It was observed by the Supreme Court in Amit Katyal Case, that if the withdrawal application of the Homebuyer is rejected and if insolvency proceedings are successfully continued then the Homebuyers, like all other creditors, will only be able to recover the payouts provided in the resolution plan approved by the committee of creditors. Most often, resolution plans provide for a high percentage of haircuts to all creditors, thereby significantly reducing the recovery of the creditors. Unlike other financial creditors like banks and financial institutions, the effect of such haircuts will be unduly harsh and unjust for Homebuyers. It should also be noted that if insolvency proceedings of the real estate developer fail, then the developer will be liquidated and the proceeds from the sale of assets of the real estate developer will first be distributed to the secured financial creditors, workmen, and employees of the real estate developer, and then to Homebuyers who are unsecured financial creditors. So, the Homebuyers would stand to lose their hard-earned money, which will defeat the legislative intent behind the 2018 Amendment Act i.e., to secure, protect and balance the interests of Homebuyers.
Recently, in the case of Anand Murti v. Soni Infratech Pvt. Ltd & Anr. (“Soni Infra Case”), the Supreme Court stayed the insolvency proceedings against the real estate developers and permitted the promotor of the real estate developer to complete the housing project. In the Soni Infra Case, the Supreme Court noted that the real estate developer had completed a substantial portion of the housing project and had secured funds for completing the rest of the project before insolvency proceedings were initiated. The real estate developer submitted a settlement proposal and was further willing to refund the money along with interest at the rate of 6% per annum to Homebuyers objecting to the settlement proposal. The Supreme Court opined that it would be in the interest of the Homebuyers that the developer is permitted to complete the project.
Further, as per the Insolvency and Bankruptcy Board of India (“IBBI”) quarterly newsletter for the month of January – March 2022 (available here), it is observed that:
– 1,051 out of 5,258 total insolvency proceedings admitted by the National Company Law Tribunal as on 31 March 2022, are with respect to real estate developers;
– 329 out of the aforesaid 1,051 proceedings have been withdrawn or settled or set aside on appeal, and another 274 have ended in orders of liquidation;
– As of 31 March 2022, only 62 real estate companies have been rescued under the Code which amounts to less than 6% of the total insolvency proceedings initiated against real estate developers.
Interestingly, the data available for Maharashtra RERA* online portal (available here) reveals that alternative forums like RERA have been more successful in redressal of grievances of Homebuyers. As per the portal, as of 04 May 2022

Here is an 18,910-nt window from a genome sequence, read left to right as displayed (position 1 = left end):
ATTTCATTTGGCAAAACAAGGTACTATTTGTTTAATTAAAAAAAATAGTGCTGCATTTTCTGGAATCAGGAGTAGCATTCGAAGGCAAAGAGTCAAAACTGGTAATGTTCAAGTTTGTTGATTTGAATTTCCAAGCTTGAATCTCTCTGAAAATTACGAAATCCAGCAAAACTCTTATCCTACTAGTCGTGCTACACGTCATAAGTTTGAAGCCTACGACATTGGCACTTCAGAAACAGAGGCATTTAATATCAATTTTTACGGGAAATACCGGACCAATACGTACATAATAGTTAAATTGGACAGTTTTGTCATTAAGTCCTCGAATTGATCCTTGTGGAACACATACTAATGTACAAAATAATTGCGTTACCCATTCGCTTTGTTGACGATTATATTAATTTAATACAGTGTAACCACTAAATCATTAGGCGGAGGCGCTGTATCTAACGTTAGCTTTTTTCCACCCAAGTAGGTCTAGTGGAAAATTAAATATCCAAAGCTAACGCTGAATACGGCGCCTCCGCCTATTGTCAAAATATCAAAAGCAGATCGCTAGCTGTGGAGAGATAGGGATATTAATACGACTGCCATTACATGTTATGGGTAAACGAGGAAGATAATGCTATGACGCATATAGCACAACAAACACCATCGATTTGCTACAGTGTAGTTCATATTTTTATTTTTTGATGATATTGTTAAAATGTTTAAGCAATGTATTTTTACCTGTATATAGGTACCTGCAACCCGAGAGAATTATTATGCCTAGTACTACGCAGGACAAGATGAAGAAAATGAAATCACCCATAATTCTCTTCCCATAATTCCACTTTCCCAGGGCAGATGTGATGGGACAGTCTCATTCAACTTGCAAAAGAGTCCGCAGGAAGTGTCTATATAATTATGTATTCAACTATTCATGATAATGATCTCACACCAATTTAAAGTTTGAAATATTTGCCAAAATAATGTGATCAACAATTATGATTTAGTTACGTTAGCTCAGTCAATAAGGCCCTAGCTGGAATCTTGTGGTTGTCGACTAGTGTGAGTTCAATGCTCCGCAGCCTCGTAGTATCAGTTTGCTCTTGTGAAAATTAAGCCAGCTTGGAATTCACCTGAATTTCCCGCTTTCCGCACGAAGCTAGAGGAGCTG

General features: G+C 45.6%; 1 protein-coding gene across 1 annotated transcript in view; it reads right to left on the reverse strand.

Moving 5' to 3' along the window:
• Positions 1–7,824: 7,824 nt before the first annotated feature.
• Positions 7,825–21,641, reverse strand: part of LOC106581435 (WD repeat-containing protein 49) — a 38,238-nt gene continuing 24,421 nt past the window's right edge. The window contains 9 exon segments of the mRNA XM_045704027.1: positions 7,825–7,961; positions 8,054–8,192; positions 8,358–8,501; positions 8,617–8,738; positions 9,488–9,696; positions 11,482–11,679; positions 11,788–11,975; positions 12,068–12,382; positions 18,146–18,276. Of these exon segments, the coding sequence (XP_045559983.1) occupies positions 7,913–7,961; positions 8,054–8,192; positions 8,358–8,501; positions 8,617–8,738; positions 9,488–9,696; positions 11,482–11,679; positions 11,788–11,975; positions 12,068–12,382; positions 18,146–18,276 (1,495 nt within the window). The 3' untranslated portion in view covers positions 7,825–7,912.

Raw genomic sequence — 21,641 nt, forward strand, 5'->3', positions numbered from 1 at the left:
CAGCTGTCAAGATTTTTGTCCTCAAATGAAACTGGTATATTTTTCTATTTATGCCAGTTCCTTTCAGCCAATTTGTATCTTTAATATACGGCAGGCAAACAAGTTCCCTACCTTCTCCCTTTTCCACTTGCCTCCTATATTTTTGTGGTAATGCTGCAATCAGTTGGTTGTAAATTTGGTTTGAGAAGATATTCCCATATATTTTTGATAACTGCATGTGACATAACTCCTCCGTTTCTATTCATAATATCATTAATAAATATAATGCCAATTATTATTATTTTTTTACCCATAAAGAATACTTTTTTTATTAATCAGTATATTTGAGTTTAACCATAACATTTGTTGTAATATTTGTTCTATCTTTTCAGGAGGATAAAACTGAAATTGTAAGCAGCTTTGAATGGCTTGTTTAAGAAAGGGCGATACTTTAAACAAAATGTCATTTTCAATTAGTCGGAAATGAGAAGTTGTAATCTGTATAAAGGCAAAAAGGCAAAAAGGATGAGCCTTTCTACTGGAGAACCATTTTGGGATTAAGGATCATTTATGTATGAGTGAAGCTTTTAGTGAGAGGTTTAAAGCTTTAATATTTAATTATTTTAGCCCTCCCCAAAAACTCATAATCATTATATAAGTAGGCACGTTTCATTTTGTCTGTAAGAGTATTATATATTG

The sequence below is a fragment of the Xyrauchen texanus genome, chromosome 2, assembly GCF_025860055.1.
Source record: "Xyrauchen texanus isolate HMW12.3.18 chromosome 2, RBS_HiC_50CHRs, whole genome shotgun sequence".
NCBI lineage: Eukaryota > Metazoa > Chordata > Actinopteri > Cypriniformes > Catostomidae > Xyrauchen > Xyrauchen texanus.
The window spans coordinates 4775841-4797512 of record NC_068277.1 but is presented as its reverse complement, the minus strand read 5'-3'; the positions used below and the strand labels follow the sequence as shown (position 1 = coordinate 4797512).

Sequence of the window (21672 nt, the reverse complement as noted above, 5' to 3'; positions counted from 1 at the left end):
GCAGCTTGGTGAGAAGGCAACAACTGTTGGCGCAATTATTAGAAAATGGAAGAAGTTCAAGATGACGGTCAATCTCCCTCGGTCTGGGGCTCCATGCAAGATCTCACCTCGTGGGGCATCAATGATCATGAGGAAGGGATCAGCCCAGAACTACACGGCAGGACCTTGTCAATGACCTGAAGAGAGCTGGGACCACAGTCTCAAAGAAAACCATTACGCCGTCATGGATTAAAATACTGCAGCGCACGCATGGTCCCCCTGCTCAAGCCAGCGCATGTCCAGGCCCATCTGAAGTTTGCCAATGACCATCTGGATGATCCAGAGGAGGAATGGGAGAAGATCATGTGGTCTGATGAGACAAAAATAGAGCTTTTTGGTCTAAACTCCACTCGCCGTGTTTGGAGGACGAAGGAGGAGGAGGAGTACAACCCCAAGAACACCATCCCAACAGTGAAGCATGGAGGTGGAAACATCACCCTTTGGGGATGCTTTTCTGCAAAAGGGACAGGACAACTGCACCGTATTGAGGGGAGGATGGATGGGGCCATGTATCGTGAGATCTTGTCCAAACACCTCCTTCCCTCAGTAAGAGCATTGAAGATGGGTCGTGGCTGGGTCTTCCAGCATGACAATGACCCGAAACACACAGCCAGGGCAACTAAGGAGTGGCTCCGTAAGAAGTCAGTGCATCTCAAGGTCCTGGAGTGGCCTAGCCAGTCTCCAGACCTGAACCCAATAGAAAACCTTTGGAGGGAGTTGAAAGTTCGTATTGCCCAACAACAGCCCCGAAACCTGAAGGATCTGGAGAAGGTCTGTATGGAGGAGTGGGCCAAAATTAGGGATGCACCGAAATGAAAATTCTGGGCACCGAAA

– Out of the 17,748 complaints received by Maharashtra RERA against real estate developers, orders have been passed in 11,974 cases i.e., over 67% of the total complaints filed; and
– Out of the 890 conciliation matters, conciliation has been completed in 772 matters i.e., over 86% of conciliation matter.
* (As there is no centralised data base under RERA, we have referred to data available for Maharashtra only)
The above data indicates that the Code may not be the best available resource to resolve diverse grievances of the Homebuyers, and specialised authorities such as RERA may be better suited for resolving issues being faced by Homebuyers against entities involved in real estate businesses.
It has been time and again reiterated by the Supreme Court of India that the Code is not a recovery tool, and its object is to rescue ailing businesses by infusing new life in such concerns through timebound implementation of resolution plans. It is noteworthy that, if the real estate developer fails to deliver the unit / project within the agreed time, the Homebuyers have remedies available in alternative forums under the Consumer Protection Act, 2019 and RERA which are more effective, as evident from the information available in the public domain.
Due to the inefficiencies which has deeply infiltrated the insolvency resolution process, any application filed by Homebuyers under the Code to rescue a real estate developer is a time-consuming affair, which in most cases will adversely impact all the stakeholders involved in the real estate project, especially the Homebuyers. Initiation of insolvency proceedings against a real estate developer by the Homebuyers would have detrimental impact on both (a) the real estate developers – as banks and other financial institutions may restrict access to financing, which in turn may adversely affect other projects and may lead to cash flow issues resulting in a solvent real estate developer becoming insolvent, and (b) the Homebuyers – who might have to face further delays in either getting their money back or getting possession of completed units in the real estate projects. Therefore, in the interest of the real estate sector which includes the real estate developer, financial institutions having exposure to such real estate developer and Homebuyers, the legislature may need to rethink the position of Homebuyers as financial creditors under the Code.